Only one study examined empathic responding when coping with stress in general. This study (O'Brien et al., 2009) investigated Canadian stepfamilies using a daily dairy methodology and found that both partners perceived lower marital tension on the days following the use of empathic responding. However, husbands' use of empathic responding was associated with increased perception of same-day marital tension while the opposite was true for wives, suggesting gender differences in the use of empathic responding.

Coping With Medical or Mental Health Conditions

Three studies have examined empathic responding in the context of medical or mental health conditions. The first examined couples coping with the male partner's Alzheimer's disease (Kramer, 1993) and found that partners' empathic responding was related to higher satisfaction in women's caregiving. A second study was a cross-sectional examination of Canadian couples with children with disabilities (Marin et al., 2007), which found that empathic responding is not linked to psychological well-being unless the individual perceives that his or her empathic responding is not reciprocated by the partner, in which case it is associated with psychological distress. The third study (Lee-Baggley et al., 2005) indicated that the individual's conscientiousness, openness, and extraversion contributed to empathic responding in couples coping with child misbehavior while the opposite was true for agreeableness and there was no link to neuroticism.

Individual Positive DC: Active Engagement (RFM)

Active engagement, which is a positive way to assist a stressed partner, is an RFM concept that was developed in the context of couples coping with an illness. As a result, active engagement has been examined mostly in that context.

Coping With Non-medical Stressors

Only one study has examined active engagements as a DC strategy for couples to manage stress in general. In that study Kurosawa et al. (2015) found that in Japanese couples with pre-school children active engagement was linked with higher relationship satisfaction.

Coping With Medical and Mental Health Conditions

Most of the studies on active engagement have been conducted in relation to cancer in the Netherlands (e.g., Kuijer et al., 2000; Hinnen et al., 2009). Other medical conditions studied in relation to active engagement in couples have included Type-II diabetes in American couples (e.g., Schokker et al., 2010), heart problems in Israeli (Vilchinsky et al., 2011), and Dutch couples (Joekes et al., 2007). Across these various medical conditions several studies have found active engagement to have positive effects on the couple's relationship and either no effect or a positive effect on the individual. When partners become actively engaged, both patient and partner report better relationship satisfaction (e.g., Schokker et al., 2010), better individual coping with the illness, lower distress, higher self-efficacy, better health-related quality of life (Coyne and Smith, 1991, 1994; Kuijer et al., 2000; Joekes et al., 2007), and decreased smoking (Vilchinsky et al., 2011). Partners' active engagement has also been found to moderate the negative association between protective buffering and relationship satisfaction (Schokker et al., 2010) in patients with diabetes. Additionally, partners seem to use active engagement more than patients do (Lavery and Clarke, 1999). However, when both patients and partners use active engagement, they report better marital adjustment (Badr, 2004).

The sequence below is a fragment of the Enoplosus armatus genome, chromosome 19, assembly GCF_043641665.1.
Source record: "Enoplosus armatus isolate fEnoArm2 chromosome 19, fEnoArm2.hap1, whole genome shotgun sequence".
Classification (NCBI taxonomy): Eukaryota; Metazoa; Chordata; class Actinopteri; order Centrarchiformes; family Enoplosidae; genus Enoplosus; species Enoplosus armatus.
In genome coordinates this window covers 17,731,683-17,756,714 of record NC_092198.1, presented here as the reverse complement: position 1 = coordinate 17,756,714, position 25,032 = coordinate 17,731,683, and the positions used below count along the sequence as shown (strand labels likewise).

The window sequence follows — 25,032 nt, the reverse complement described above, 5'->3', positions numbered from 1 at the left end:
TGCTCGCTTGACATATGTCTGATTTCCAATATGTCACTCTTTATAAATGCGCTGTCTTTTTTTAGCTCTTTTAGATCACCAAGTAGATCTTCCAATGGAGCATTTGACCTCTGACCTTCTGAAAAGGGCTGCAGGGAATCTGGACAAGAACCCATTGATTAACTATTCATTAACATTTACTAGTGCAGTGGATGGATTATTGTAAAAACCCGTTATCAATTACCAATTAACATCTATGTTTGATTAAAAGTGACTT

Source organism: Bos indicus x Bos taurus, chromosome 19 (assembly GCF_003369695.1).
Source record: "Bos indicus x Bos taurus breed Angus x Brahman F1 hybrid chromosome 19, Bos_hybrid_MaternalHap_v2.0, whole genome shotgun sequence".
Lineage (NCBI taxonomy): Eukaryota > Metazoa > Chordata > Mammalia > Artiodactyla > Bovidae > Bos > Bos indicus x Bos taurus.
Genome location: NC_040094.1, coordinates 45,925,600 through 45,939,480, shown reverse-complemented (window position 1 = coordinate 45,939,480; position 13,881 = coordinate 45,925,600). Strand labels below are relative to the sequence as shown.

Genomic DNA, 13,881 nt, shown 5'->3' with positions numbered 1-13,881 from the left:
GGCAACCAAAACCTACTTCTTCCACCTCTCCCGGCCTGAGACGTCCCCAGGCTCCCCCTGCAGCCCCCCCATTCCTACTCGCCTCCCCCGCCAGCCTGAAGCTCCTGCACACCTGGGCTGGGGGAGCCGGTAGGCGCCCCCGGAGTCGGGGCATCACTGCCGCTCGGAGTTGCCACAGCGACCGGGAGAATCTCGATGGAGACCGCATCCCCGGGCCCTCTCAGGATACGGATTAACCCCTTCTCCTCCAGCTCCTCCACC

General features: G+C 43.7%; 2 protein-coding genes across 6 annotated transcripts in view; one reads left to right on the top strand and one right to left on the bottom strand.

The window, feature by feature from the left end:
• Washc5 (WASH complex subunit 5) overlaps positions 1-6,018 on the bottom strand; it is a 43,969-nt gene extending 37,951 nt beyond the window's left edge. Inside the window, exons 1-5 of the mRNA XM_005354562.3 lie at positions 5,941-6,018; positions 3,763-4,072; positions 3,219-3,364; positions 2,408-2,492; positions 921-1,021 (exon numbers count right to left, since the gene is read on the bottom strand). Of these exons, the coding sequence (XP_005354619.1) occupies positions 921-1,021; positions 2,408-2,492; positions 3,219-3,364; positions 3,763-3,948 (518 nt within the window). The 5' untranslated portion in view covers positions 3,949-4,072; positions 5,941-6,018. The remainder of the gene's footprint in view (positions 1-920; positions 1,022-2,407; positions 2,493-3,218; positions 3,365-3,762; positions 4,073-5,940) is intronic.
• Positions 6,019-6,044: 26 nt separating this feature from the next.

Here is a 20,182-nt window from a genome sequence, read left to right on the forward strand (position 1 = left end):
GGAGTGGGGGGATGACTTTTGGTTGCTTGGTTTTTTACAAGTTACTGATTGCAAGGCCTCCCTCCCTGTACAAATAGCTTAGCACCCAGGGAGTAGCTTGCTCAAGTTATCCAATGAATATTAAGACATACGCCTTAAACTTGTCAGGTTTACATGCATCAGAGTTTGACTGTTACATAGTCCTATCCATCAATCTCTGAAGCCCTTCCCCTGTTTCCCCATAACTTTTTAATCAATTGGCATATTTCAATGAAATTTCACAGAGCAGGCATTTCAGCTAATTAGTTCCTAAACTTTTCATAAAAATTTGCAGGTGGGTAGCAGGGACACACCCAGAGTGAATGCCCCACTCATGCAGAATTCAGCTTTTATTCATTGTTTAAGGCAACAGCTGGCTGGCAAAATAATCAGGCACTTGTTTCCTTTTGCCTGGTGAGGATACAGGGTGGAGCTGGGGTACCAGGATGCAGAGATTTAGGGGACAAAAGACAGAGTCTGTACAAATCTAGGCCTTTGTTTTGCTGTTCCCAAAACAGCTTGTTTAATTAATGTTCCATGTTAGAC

Only two studies found active engagement to be unrelated to individual outcomes. Hinnen et al. (2009) reported that partner's active engagement was not associated with cancer patients' distress, regardless of their perceptions of received support or their feelings of mastery. Similarly, Sormanti et al. (1997) found that partner's active engagement was unrelated to quality of life, depression, or health care behavior. Among factors affecting active engagement negativity about the prognosis in cancer patients was found to increase it (Kuijer et al., 2000).